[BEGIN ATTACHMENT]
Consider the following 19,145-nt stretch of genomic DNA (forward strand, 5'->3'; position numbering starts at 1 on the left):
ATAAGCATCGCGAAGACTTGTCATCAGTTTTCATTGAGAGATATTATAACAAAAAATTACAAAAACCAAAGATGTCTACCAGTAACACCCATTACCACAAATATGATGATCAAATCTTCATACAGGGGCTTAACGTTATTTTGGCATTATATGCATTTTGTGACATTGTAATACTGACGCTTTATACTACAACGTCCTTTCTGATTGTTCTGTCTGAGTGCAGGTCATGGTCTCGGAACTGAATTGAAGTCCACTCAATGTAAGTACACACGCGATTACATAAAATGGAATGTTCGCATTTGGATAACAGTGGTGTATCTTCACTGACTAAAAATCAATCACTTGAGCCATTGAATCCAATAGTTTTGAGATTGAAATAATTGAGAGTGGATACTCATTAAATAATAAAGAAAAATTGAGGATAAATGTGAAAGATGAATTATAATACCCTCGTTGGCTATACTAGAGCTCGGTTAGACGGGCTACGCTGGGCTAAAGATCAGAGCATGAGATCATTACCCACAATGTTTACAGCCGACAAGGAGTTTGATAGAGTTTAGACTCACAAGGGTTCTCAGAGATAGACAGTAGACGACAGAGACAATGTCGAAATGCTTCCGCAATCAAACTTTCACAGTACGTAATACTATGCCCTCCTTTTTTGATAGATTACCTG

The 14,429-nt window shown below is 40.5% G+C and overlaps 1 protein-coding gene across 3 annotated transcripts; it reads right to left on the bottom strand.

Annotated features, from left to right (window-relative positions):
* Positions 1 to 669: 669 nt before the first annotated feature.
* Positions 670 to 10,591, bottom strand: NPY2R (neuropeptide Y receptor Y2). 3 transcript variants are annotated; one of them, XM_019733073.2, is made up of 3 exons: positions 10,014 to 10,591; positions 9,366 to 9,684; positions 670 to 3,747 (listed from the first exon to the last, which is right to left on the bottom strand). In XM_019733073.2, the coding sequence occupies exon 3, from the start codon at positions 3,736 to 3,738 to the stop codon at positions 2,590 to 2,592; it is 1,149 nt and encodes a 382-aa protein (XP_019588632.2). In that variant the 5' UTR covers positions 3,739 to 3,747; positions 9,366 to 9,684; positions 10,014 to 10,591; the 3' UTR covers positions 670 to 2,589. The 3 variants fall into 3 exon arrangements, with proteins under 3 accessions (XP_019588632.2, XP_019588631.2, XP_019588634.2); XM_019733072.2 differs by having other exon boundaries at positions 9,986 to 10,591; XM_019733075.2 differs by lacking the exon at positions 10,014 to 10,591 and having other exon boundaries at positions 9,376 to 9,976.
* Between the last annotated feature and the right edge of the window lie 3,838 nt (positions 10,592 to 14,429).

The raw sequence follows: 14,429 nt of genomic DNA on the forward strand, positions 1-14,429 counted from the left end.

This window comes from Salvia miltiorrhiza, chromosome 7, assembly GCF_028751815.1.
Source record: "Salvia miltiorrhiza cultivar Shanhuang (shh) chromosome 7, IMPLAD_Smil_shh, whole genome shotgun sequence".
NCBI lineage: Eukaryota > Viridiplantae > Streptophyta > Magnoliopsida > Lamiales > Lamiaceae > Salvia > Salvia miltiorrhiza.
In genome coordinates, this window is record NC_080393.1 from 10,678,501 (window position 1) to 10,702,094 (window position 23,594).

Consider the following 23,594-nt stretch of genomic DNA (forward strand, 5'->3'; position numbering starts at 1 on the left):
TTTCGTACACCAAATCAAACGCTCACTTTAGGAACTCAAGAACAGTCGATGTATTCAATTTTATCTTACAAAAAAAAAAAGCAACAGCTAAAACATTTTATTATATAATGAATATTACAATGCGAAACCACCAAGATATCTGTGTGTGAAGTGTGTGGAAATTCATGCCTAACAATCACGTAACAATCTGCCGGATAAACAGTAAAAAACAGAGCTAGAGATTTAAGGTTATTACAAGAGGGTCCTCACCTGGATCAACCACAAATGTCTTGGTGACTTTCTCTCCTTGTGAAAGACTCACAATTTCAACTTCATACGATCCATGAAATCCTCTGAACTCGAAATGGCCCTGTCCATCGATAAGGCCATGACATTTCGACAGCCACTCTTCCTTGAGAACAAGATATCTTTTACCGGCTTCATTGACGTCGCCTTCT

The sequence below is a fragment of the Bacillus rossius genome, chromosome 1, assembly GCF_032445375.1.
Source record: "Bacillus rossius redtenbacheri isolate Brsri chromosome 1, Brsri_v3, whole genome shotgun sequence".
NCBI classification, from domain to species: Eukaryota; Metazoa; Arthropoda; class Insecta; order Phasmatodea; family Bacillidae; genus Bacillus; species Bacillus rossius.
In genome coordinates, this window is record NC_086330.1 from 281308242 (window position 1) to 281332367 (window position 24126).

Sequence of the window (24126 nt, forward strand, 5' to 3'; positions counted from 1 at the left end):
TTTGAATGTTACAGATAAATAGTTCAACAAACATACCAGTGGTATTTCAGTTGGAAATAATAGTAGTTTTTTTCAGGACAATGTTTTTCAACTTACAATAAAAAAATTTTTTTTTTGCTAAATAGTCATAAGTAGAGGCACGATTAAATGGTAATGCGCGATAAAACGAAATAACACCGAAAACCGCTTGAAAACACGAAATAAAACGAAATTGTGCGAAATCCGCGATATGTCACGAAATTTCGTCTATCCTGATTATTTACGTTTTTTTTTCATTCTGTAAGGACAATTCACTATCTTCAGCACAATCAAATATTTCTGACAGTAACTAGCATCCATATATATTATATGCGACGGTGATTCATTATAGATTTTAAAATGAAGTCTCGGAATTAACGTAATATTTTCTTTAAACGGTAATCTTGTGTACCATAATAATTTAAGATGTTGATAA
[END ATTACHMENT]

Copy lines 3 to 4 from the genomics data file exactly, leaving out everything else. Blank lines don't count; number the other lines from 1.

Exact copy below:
The 14,429-nt window shown below is 40.5% G+C and overlaps 1 protein-coding gene across 3 annotated transcripts; it reads right to left on the bottom strand.

Annotated features, from left to right (window-relative positions):